The d-pad is a perfectly normal one and doesn't have Nokia's Navi wheel feature like some recent N Series phones. We're not complaining since the Navi wheel didn't make scrolling any easier. The 2.6" QVGA 320 x 240 landscape is sharp and again, looks identical to the E71's.
There are no dedicated volume controls on the phone's side, instead you'll use the d-pad to change volume when in a call. The E63 has a standard 3.5mm stereo headset jack with an annoying little rubber plug that's sure to get lost. A basic stereo headset is in the box (Nokia HS-125)-- nothing as fancy as the headsets included with N Series Nokia phones. The phone supports Bluetooth headsets and A2DP stereo headsets, and as per usual for Nokia, compatibility and sound quality over Bluetooth is very good.
Nokia S60 software and user experience
The E63 runs the same Symbian OS 9.2 with Nokia S60 3rd Edition Feature Pack 1 as the E71. They also share the same ARM11 compatible single core 369Hz CPU and memory (128 megs of RAM with 70 megs free at boot and 256 megs of flash storage with over 100 megs available). The smartphone has an SDHC microSD card slot that's compatible with cards up to 8 gigs in capacity. The E63 is responsive and easy to navigate using the large d-pad. Since it's an E Series smartphone, business applications take precedence over multimedia, though there are plenty of multimedia apps to keep one entertained: Real Player, Flash Lite 3.0 for youtube support, an FM Radio, Internet radio, music player, voice recorder, Podcasting application, Ovi and Nokia's Gallery application.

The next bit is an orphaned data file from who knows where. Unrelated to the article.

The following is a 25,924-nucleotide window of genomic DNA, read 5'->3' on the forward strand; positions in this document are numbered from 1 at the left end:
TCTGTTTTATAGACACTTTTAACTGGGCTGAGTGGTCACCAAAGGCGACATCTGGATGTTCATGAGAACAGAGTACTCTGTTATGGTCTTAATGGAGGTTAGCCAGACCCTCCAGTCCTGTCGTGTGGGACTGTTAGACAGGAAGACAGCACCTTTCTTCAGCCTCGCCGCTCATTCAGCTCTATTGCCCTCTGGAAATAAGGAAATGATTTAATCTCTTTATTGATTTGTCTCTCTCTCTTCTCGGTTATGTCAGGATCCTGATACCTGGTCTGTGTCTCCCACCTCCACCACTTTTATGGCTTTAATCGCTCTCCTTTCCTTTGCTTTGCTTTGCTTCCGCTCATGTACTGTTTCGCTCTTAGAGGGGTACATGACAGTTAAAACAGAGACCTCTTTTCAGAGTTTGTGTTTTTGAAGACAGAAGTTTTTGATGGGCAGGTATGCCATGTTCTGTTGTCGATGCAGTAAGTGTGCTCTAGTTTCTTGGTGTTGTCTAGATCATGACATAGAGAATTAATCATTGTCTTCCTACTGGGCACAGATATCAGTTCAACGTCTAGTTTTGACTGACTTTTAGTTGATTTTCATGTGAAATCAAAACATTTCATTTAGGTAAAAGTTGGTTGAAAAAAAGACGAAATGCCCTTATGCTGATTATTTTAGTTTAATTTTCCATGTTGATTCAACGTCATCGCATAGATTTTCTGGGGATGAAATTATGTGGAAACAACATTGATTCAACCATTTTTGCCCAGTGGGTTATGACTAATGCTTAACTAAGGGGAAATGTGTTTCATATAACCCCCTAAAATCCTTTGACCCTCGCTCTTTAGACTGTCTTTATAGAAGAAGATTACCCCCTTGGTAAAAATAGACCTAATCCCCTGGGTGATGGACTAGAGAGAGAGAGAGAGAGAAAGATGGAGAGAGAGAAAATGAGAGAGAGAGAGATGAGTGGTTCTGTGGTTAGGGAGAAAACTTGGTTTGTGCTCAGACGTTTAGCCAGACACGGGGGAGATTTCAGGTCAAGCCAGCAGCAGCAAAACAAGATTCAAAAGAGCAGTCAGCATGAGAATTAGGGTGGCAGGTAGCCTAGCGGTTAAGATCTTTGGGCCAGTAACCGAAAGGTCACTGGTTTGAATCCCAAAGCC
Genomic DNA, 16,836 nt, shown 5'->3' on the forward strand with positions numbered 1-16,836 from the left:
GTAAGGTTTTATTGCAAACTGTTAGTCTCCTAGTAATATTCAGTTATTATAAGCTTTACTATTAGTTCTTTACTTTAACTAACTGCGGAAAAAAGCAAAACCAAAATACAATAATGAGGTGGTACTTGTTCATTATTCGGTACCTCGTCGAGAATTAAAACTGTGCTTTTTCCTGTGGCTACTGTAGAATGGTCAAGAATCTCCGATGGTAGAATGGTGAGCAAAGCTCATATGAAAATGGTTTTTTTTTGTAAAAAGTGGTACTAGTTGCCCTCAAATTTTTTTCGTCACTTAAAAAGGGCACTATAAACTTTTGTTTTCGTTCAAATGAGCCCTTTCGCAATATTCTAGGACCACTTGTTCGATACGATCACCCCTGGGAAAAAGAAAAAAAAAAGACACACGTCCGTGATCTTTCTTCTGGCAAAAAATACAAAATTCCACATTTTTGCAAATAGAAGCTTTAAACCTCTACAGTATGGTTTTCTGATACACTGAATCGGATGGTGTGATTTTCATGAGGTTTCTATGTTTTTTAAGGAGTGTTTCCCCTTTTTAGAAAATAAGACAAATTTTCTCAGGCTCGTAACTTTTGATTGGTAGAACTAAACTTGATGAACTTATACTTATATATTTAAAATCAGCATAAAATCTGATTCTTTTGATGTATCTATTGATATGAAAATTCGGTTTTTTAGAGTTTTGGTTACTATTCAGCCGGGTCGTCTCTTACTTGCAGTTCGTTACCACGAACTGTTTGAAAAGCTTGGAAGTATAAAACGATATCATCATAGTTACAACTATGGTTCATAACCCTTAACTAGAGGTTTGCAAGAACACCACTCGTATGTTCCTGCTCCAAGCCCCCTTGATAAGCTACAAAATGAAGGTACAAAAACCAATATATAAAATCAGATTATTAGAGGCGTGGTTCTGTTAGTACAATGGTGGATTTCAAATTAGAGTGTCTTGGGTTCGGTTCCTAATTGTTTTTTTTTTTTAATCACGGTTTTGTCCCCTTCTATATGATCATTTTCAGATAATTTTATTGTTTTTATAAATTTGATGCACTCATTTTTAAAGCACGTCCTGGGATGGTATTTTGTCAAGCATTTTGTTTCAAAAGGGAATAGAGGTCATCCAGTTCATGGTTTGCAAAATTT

Business applications include Quickoffice 4.1 with view/edit/create capabilities for MS Word, Excel and PowerPoint documents (upgrade required for MS Office 2007 docs), Mail for Exchange support, a translation dictionary, unit converter, Intranet (VPN) support, a Zip manager, Bluetooth wireless keyboard driver (standard on most Nokia S60 devices), Adobe PDF viewer, Bluetooth printer support and Nokia's standard messaging client for POP3, IMAP and Exchange email.
The E63 has the usual set of S60 PIM applications (identical to the E71 and other recent Nokia S60 phones). There's contacts with groups, calendar, notes and Active Notes (create multimedia notes with images, video, sounds, business cards and bookmarks). These are powerful and full-featured, though there are still a few odd limitations (you can't sort contacts by company!). The calendar supports repeat events, To do's, anniversaries and has month, day, week and agenda views. These sync with Outlook and with Address Book and iCal on Mac OS X (you can download a free iSync plugin from Nokia's website).